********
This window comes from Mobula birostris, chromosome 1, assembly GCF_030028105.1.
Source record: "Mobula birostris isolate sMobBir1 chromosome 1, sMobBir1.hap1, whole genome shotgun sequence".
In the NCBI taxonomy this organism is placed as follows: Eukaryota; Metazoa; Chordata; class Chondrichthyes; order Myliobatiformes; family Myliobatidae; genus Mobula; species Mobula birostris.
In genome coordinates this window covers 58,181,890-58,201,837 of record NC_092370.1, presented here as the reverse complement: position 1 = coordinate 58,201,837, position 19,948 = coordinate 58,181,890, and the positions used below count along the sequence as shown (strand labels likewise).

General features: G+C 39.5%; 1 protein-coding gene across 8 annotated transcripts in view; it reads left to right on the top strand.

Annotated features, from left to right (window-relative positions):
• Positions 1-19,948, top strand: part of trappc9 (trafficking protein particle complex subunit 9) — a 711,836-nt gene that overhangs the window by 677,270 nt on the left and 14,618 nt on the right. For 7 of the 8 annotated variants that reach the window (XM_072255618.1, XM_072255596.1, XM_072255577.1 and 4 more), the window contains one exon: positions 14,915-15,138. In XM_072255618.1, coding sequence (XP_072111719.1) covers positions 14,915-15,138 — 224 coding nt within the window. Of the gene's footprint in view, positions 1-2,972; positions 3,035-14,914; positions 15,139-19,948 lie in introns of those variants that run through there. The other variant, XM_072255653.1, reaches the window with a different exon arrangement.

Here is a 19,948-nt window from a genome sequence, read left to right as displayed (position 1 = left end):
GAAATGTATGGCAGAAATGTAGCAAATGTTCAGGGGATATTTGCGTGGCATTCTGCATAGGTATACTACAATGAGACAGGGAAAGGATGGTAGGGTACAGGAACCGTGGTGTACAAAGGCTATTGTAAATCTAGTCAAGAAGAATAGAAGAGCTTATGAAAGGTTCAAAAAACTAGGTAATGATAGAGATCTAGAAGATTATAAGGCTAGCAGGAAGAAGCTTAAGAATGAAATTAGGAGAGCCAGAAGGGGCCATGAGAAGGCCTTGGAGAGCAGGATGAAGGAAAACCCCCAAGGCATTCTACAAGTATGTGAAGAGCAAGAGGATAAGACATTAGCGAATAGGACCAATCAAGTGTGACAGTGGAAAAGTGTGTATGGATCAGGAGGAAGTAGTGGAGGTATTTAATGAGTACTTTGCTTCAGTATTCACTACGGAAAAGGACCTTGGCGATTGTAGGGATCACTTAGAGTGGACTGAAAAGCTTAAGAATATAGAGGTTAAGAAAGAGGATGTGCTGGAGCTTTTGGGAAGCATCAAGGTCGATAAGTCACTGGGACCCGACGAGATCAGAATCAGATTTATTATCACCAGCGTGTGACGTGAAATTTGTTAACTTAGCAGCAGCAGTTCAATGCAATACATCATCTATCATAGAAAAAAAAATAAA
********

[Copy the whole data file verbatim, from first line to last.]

This window comes from Mobula birostris, chromosome 1, assembly GCF_030028105.1.
Source record: "Mobula birostris isolate sMobBir1 chromosome 1, sMobBir1.hap1, whole genome shotgun sequence".
In the NCBI taxonomy this organism is placed as follows: Eukaryota; Metazoa; Chordata; class Chondrichthyes; order Myliobatiformes; family Myliobatidae; genus Mobula; species Mobula birostris.
In genome coordinates this window covers 58,181,890-58,201,837 of record NC_092370.1, presented here as the reverse complement: position 1 = coordinate 58,201,837, position 19,948 = coordinate 58,181,890, and the positions used below count along the sequence as shown (strand labels likewise).

General features: G+C 39.5%; 1 protein-coding gene across 8 annotated transcripts in view; it reads left to right on the top strand.

Annotated features, from left to right (window-relative positions):
• Positions 1-19,948, top strand: part of trappc9 (trafficking protein particle complex subunit 9) — a 711,836-nt gene that overhangs the window by 677,270 nt on the left and 14,618 nt on the right. For 7 of the 8 annotated variants that reach the window (XM_072255618.1, XM_072255596.1, XM_072255577.1 and 4 more), the window contains one exon: positions 14,915-15,138. In XM_072255618.1, coding sequence (XP_072111719.1) covers positions 14,915-15,138 — 224 coding nt within the window. Of the gene's footprint in view, positions 1-2,972; positions 3,035-14,914; positions 15,139-19,948 lie in introns of those variants that run through there. The other variant, XM_072255653.1, reaches the window with a different exon arrangement.

Here is a 19,948-nt window from a genome sequence, read left to right as displayed (position 1 = left end):
GAAATGTATGGCAGAAATGTAGCAAATGTTCAGGGGATATTTGCGTGGCATTCTGCATAGGTATACTACAATGAGACAGGGAAAGGATGGTAGGGTACAGGAACCGTGGTGTACAAAGGCTATTGTAAATCTAGTCAAGAAGAATAGAAGAGCTTATGAAAGGTTCAAAAAACTAGGTAATGATAGAGATCTAGAAGATTATAAGGCTAGCAGGAAGAAGCTTAAGAATGAAATTAGGAGAGCCAGAAGGGGCCATGAGAAGGCCTTGGAGAGCAGGATGAAGGAAAACCCCCAAGGCATTCTACAAGTATGTGAAGAGCAAGAGGATAAGACATTAGCGAATAGGACCAATCAAGTGTGACAGTGGAAAAGTGTGTATGGATCAGGAGGAAGTAGTGGAGGTATTTAATGAGTACTTTGCTTCAGTATTCACTACGGAAAAGGACCTTGGCGATTGTAGGGATCACTTAGAGTGGACTGAAAAGCTTAAGAATATAGAGGTTAAGAAAGAGGATGTGCTGGAGCTTTTGGGAAGCATCAAGGTCGATAAGTCACTGGGACCCGACGAGATCAGAATCAGATTTATTATCACCAGCGTGTGACGTGAAATTTGTTAACTTAGCAGCAGCAGTTCAATGCAATACATCATCTATCATAGAAAAAAAAATAAA